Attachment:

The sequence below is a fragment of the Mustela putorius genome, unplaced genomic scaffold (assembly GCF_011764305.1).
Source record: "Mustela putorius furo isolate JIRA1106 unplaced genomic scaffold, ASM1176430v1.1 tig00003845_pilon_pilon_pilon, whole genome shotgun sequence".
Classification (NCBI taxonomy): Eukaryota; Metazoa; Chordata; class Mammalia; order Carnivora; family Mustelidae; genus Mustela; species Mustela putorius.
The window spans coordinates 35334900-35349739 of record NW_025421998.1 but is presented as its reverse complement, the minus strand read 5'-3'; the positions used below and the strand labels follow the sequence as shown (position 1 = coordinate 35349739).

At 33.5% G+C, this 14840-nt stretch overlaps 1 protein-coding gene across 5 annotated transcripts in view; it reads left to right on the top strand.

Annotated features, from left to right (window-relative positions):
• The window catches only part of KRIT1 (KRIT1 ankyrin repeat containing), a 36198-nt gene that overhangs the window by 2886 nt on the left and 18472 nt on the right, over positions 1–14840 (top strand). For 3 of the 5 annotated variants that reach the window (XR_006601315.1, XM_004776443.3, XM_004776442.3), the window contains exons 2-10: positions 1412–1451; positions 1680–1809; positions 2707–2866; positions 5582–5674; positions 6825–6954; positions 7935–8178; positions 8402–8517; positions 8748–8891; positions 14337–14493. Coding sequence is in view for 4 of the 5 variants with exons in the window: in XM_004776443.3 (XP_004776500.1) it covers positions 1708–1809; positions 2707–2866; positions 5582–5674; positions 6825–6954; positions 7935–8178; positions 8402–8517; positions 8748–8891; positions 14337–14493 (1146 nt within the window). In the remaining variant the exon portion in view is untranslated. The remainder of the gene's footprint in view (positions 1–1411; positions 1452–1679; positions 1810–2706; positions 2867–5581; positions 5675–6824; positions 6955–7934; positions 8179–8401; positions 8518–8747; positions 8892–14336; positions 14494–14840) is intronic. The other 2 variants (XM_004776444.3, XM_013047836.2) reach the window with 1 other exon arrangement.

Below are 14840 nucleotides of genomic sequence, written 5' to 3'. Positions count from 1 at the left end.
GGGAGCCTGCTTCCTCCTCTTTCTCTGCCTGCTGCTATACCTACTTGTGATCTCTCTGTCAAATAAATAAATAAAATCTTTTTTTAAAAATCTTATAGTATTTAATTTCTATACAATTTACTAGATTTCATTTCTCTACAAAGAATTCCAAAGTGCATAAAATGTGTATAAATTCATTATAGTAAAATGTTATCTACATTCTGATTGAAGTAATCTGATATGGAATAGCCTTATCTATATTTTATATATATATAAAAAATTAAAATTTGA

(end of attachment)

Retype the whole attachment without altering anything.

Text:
The sequence below is a fragment of the Mustela putorius genome, unplaced genomic scaffold (assembly GCF_011764305.1).
Source record: "Mustela putorius furo isolate JIRA1106 unplaced genomic scaffold, ASM1176430v1.1 tig00003845_pilon_pilon_pilon, whole genome shotgun sequence".
Classification (NCBI taxonomy): Eukaryota; Metazoa; Chordata; class Mammalia; order Carnivora; family Mustelidae; genus Mustela; species Mustela putorius.
The window spans coordinates 35334900-35349739 of record NW_025421998.1 but is presented as its reverse complement, the minus strand read 5'-3'; the positions used below and the strand labels follow the sequence as shown (position 1 = coordinate 35349739).

At 33.5% G+C, this 14840-nt stretch overlaps 1 protein-coding gene across 5 annotated transcripts in view; it reads left to right on the top strand.

Annotated features, from left to right (window-relative positions):
• The window catches only part of KRIT1 (KRIT1 ankyrin repeat containing), a 36198-nt gene that overhangs the window by 2886 nt on the left and 18472 nt on the right, over positions 1–14840 (top strand). For 3 of the 5 annotated variants that reach the window (XR_006601315.1, XM_004776443.3, XM_004776442.3), the window contains exons 2-10: positions 1412–1451; positions 1680–1809; positions 2707–2866; positions 5582–5674; positions 6825–6954; positions 7935–8178; positions 8402–8517; positions 8748–8891; positions 14337–14493. Coding sequence is in view for 4 of the 5 variants with exons in the window: in XM_004776443.3 (XP_004776500.1) it covers positions 1708–1809; positions 2707–2866; positions 5582–5674; positions 6825–6954; positions 7935–8178; positions 8402–8517; positions 8748–8891; positions 14337–14493 (1146 nt within the window). In the remaining variant the exon portion in view is untranslated. The remainder of the gene's footprint in view (positions 1–1411; positions 1452–1679; positions 1810–2706; positions 2867–5581; positions 5675–6824; positions 6955–7934; positions 8179–8401; positions 8518–8747; positions 8892–14336; positions 14494–14840) is intronic. The other 2 variants (XM_004776444.3, XM_013047836.2) reach the window with 1 other exon arrangement.

Below are 14840 nucleotides of genomic sequence, written 5' to 3'. Positions count from 1 at the left end.
GGGAGCCTGCTTCCTCCTCTTTCTCTGCCTGCTGCTATACCTACTTGTGATCTCTCTGTCAAATAAATAAATAAAATCTTTTTTTAAAAATCTTATAGTATTTAATTTCTATACAATTTACTAGATTTCATTTCTCTACAAAGAATTCCAAAGTGCATAAAATGTGTATAAATTCATTATAGTAAAATGTTATCTACATTCTGATTGAAGTAATCTGATATGGAATAGCCTTATCTATATTTTATATATATATAAAAAATTAAAATTTGA